“ Considering, then, that the subject of inspiration is calculated to have an influence which will be so powerful, and will so extensively affect the highest interests of man and the welfare of the church ; we ought surely to examine it with great seriousness and candor, and with persevering diligence. And we are under very peculiar obligations to do this at the present day, because, if I mistake not the signs of the times, this subject is likely, before long, to form the dividing line between those who adhere to the evangelical doctrines of our forefathers, and those who renounce them."
It appears, also, from the preface, that these Lectures formed a part of Dr. Woods's regular course of instruction, at the Institution in which he is a professor; and that by special request they were published in THE SPIRIT OF THE PILGRIMS,
in a form somewhat abridged. And we feel grateful to the respectable author, that he has thought proper to give these fruits of his long and profound reflections, on a very interesting subject, in a distinct volume. For, although we feel constrained to dissent from some of the opinions advanced by Dr. Woods, yet upon the whole, we cannot but view this as a very able work, in which the orthodox doctrine of inspiration is maintained, and some of the most formidable objections considered and obviated. It is evident that the learned author has taken profound and comprehensive views of this difficult subject, in all its bearings; and that what he here gives to the public is not the result of superficial investigation, but, as he says himself, “is the fruit of much thought.
In the first Lecture, Dr. Woods labours to remove some common mistakes on the subject of inspiration, and to furnish the reader with some salutary cautions in regard to its proper evidence.
Two questions are, in the commencement, proposed and answered. The first is, “Can the inspiration of those who wrote the Scriptures, be proved from the miracles which they performed?” The second, “Can the inspiration of those who wrote the Bible be proved from the excellency of what it contains?” Both these questions are answered in the negative, in our opinion, with too little explanation. In regard to miracles, it is said, that they are proofs of the divine commission of those who perform them, and of the truth and authority of what they teach, but furnish no direct and certain proof that those who perform them are under divine inspiration.” There seems to be some want of perspicuity and perfect accuracy in this statement. The truth is, that miracles, separate from any annunciation or declaration, prove no doctrine whatever.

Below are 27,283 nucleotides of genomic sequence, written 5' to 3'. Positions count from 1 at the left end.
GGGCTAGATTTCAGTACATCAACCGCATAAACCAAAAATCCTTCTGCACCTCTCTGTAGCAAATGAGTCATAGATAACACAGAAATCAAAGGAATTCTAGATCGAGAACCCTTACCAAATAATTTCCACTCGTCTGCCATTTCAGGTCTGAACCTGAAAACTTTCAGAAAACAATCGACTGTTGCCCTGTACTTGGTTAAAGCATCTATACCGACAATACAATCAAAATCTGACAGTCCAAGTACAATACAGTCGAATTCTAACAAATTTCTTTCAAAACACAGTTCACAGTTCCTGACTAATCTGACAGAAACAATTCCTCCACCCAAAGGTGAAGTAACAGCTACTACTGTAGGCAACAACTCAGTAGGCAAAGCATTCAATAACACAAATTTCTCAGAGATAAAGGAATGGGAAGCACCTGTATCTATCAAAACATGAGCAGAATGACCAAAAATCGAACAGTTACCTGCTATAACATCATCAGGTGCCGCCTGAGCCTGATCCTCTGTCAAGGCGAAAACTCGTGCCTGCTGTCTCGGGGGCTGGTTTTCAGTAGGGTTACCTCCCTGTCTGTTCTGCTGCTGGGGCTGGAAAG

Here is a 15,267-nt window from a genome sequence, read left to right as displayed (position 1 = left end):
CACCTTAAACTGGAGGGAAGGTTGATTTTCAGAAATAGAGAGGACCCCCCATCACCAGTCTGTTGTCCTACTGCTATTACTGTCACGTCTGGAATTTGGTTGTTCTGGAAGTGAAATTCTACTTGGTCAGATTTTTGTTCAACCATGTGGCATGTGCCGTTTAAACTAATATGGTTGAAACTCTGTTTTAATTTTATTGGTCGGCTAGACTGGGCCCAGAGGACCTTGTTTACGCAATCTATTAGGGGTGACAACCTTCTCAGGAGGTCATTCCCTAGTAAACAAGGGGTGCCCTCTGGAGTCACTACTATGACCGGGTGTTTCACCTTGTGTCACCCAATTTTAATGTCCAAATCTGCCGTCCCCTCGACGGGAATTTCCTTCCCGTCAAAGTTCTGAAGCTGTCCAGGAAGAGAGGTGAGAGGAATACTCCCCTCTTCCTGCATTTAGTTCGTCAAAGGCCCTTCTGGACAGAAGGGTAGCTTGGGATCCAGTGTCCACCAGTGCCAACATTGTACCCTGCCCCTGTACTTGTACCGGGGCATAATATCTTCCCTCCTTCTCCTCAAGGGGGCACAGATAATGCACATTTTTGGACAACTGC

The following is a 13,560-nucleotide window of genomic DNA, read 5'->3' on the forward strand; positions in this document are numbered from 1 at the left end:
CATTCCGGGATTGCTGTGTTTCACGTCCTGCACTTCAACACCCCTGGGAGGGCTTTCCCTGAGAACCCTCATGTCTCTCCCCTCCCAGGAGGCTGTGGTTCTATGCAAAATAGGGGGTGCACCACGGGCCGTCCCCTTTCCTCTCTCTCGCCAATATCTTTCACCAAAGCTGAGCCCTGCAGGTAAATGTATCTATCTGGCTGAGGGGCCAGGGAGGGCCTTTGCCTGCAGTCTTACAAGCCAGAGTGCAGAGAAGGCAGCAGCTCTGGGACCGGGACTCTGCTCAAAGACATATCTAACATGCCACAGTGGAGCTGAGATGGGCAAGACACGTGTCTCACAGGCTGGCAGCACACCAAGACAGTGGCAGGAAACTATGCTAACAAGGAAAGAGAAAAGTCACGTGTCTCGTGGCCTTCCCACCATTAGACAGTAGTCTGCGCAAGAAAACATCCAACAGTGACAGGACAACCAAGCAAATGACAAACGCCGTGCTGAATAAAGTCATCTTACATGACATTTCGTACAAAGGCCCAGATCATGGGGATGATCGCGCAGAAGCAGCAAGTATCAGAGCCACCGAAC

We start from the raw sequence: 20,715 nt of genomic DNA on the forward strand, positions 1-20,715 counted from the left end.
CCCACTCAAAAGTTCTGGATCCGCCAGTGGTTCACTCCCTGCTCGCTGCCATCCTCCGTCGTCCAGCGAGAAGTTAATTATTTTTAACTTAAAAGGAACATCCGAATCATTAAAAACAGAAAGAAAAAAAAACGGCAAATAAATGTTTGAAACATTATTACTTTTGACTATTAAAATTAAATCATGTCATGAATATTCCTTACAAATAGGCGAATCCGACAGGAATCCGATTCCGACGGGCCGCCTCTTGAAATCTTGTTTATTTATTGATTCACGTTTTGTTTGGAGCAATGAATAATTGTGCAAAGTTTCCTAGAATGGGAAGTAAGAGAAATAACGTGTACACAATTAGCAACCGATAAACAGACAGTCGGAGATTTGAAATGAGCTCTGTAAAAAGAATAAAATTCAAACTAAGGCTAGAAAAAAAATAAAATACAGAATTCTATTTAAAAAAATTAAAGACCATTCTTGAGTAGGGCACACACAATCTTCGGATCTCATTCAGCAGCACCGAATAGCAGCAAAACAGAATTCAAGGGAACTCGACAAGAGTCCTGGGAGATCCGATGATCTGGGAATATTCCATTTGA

God, no doubt, has often wrought miracles for other purposes, than to confirm the truth of any proposition; as, for the deliverance of his servants from danger and death. Miracles alone, therefore, do not even prove that the person performing them is commissioned of God to teach any truth, unless he makes such a declaration; and if such a person declares himself to be inspired, the miracle wrought will prove this as fully as that he is sent of God. There seems, therefore, to be no just foundation for the distinction here set up; and we are apprehensive that the rejection of miracles as a proof of inspiration will lead us into inextricable difficulties; for on this basis ultimately, must the whole